Maundy Thursday: Washing up before Coming to the Table

 

Last_Supper_Henry_Holiday

The Last Supper window by Henry Holiday at The Church of the Holy Trinity, NYC

Listen to the sermon HERE.

Some years ago when I was trying to decide whether to transition from the Presbyterian Church to the Episcopal Church, I can tell you that the idea of footwashing was almost a deal-breaker. It seemed strange, contrived, artificial. I was used to certain rituals associated with Maundy Thursday, but they included things like shining my shoes, keeping them on my feet, and sitting in a church pew while I listened to the minister preach… and preach…. and preach.

When I took the leap into the Episcopal Church, before long I was serving as an acolyte, and in the church where I served, as Holy Week approached, I began to worry. I worried because I knew that all of the acolytes were expected to participate in the foot washing. That first Thursday approached, and I was nervous. Of course, knowing that I was nervous and worried felt self-righteous and prideful, which just made things worse.

I wondered, What if the person who was to was my feet didn’t like what they saw? What if they switched with another person to avoid me? What if they quietly washed my feet this year, but then left the church, desperate to avoid ever having to wash my feet in the future? And so my obsessive worry about feet continued. That first Maundy Thursday arrived. I had my feet washed, and I was surprised to find just how deeply moving the experience was, and has been ever since.

In that place, at the foot washing, everyone came forward, much like communion. One  person would kneel before another. It might be a stranger, a visitor, a homeless person, or a bishop. But if one really looks for Christ in the other person, in the awkwardness and vulnerability, something of Christ indeed seems present. For me, that’s the easier part, the washing of the other person’s feet. But as soon as they are dry, it would be time to switch places. It would be my turn to sit in the chair and allow another person to wash my feet. That’s the part I don’t like. I’m not good at being vulnerable or showing weakness and I don’t like being needy.

The washing of feet is symbolic, of course. In many churches, twelve people are selected and they represent the entire congregation. The Pope washed the feet of refugees today, both to remind us of Christ’s humility but also to highlight the situation of those who look for a new home and a fresh start.  But if we only stop there, with the priest, the bishop, or the Pope modeling humility, we’ve only got part of the Gospel.

“After Jesus washed their feet, had put on his robe, and had returned to the table, he said to them, … if I, your Lord and Teacher, have washed your feet, you also ought to wash one another’s feet. For I have set you an example, that you also should do as I have done to you.”

We, all of us, are called to wash feet and have our feet washed.  In just a few minutes, there will be the opportunity to do just that. There will be two chairs and two basins.  All who wish, are invited to form two lines and come forward, two and a time.  A person will be sitting in the chair.  You are invited to pour a little water on that person’s foot or feet, and then wipe it off with a towel.  Then, you are invited to take the chair, and the next person will come and wash your feet.  On and on, it continues.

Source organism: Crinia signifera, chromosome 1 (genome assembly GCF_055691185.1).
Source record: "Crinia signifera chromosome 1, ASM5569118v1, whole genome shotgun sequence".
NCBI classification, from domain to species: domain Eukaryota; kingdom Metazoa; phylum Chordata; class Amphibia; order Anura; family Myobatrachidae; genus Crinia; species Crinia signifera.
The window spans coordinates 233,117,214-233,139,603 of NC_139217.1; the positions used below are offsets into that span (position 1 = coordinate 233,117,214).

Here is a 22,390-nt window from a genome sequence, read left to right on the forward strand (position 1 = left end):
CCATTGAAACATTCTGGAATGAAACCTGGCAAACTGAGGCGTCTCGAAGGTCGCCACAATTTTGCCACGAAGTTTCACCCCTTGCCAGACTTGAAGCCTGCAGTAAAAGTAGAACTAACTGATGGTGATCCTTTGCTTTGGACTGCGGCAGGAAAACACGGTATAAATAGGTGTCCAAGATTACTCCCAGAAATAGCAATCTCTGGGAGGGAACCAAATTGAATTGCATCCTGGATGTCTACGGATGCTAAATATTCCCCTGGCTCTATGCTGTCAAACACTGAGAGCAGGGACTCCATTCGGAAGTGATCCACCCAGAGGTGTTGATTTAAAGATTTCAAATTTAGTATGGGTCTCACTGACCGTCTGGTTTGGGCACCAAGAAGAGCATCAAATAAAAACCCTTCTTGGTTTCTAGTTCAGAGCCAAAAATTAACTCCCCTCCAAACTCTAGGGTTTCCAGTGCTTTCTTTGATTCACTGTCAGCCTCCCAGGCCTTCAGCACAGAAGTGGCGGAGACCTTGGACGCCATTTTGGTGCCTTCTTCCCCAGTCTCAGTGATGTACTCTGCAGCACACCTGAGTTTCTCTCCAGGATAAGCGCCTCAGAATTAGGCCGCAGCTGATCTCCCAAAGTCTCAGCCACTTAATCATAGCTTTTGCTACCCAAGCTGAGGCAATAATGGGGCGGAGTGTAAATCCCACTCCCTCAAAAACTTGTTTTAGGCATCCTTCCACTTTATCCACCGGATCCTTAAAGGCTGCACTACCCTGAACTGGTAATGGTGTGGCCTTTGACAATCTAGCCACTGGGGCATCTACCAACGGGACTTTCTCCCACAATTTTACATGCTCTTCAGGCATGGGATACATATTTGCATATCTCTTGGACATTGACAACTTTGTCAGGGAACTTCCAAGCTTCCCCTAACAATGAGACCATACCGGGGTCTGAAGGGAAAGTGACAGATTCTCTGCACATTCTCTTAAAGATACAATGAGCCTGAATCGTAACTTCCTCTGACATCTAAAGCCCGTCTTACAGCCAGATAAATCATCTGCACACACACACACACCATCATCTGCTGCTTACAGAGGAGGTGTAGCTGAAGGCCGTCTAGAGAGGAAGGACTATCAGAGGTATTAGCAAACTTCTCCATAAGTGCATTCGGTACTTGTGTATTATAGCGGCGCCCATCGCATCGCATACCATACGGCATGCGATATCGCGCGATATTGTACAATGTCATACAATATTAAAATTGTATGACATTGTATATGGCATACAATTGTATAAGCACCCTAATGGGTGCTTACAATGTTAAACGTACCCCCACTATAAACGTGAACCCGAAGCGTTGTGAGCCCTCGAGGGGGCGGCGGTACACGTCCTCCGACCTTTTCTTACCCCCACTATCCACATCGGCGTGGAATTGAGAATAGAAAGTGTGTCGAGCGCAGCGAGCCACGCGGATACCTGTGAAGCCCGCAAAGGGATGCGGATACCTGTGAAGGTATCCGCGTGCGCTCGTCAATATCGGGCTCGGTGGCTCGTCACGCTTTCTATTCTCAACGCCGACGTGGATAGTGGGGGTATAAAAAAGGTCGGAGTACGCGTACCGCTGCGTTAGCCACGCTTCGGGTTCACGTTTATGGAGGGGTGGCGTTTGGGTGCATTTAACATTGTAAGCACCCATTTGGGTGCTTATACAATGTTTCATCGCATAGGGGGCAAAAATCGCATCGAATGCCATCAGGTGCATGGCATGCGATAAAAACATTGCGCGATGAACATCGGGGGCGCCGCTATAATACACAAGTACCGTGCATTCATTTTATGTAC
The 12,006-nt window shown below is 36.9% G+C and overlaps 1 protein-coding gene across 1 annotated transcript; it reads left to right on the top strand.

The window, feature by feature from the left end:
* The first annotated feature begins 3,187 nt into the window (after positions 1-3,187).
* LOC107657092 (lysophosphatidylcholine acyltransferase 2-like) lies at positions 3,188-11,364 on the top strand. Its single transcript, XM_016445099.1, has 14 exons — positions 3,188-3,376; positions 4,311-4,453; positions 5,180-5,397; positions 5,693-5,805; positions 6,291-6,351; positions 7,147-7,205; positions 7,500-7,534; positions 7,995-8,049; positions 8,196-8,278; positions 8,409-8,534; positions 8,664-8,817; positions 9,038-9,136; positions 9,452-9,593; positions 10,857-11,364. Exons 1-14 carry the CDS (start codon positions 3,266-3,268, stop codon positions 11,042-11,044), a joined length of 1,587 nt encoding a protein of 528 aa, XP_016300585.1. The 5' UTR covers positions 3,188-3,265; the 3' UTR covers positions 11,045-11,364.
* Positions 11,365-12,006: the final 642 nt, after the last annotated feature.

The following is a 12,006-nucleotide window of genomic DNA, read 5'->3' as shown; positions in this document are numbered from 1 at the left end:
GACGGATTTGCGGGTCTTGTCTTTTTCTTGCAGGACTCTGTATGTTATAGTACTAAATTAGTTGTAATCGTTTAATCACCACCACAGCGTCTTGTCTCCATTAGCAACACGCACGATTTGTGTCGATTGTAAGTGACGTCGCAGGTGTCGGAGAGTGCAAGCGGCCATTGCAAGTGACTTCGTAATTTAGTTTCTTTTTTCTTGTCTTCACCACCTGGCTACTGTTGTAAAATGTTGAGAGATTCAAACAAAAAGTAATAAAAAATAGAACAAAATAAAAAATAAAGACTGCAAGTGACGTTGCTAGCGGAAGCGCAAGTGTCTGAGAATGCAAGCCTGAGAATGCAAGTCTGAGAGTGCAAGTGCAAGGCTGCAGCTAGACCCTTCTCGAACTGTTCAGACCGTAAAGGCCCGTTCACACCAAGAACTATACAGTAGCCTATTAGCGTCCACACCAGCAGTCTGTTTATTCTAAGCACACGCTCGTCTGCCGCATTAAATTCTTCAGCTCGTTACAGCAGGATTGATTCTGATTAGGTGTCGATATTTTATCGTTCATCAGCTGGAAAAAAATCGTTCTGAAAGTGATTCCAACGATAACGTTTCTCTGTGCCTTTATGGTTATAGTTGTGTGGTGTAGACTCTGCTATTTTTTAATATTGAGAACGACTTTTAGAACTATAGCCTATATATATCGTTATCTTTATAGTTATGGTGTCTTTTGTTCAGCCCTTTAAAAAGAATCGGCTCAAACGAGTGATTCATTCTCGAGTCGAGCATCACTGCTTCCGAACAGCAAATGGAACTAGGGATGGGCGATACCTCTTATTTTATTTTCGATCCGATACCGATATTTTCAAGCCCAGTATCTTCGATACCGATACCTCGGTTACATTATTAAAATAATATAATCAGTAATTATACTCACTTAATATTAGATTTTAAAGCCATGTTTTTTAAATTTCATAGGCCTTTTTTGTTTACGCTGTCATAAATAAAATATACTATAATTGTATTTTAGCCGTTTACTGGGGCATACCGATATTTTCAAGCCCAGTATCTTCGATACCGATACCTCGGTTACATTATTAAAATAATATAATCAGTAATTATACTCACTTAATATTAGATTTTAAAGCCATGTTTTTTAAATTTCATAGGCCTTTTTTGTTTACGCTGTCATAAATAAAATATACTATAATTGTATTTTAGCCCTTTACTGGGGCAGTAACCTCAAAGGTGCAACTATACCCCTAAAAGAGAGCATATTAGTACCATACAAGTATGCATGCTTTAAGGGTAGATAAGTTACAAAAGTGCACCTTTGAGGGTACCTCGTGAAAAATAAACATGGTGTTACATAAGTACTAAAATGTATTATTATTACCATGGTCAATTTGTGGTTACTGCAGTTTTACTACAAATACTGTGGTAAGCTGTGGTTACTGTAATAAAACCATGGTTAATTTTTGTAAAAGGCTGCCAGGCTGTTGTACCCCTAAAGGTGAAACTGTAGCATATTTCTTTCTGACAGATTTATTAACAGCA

“Love one another,” Jesus says, “even as I have loved you.” Maundy Thursday gives us

one way of acting out this very practical expression of love. But the foot washing is closely connected to the other great act of our Lord’s hospitality and graciousness: the Passover meal that he celebrates with his friends.

We continue to celebrate that meal. We offer the love of Christ to one another even as he offered his love, every time we celebrate the Holy Communion. Like the foot washing, there is a kind of threefold choreography.
At communion, we come forward either standing or kneeling, but we come in humility,  acknowledging that we need to be fed. We cannot feed ourselves entirely. All our striving,

our working, our grasping—in the end, does not satisfy. And so we hunger and thirst for

God, for change, for something to happen in our life, and we step forward.
We eat from common bread and we share a common cup. We risk closeness, we risk being needy, being like other people, being ordinary, being unleavened, as it were. But we also feel strengthened by one another. If the steps up to the altar are difficult, the person next to us helps us. If the knees don’t want to help us get down or up, there’s usually a stabilizing arm on one side or the other. If we’re unable to walk, a minister brings communion to us. And so we eat. And we drink, together.

And we are changed. We are renewed. By taking Christ’s body and blood into ourselves,we are made one with him and one with each other.

Every day is not Maundy Thursday and most of us don’t have the daily opportunity of serving one another by washing feet. Nor do all of us live at or meet people at the High Altar every day.

But we do live in a world of opportunities. We live in a world in which people hunger and thirst—for the essentials of food, shelter and clothing; for a sense of being loved and of belonging; and we live in a world that hungers for God.

May we grow into Christ’s new commandment. May we practice in every way, and continue to learn to love one another as he has loved us.

In the name of the Father and of the Son and of the Holy Spirit. Amen.

About John F. Beddingfield

Rector of The Church of the Holy Trinity (Episcopal) in New York City on East 88th Street between 1st Ave and 2nd Ave.
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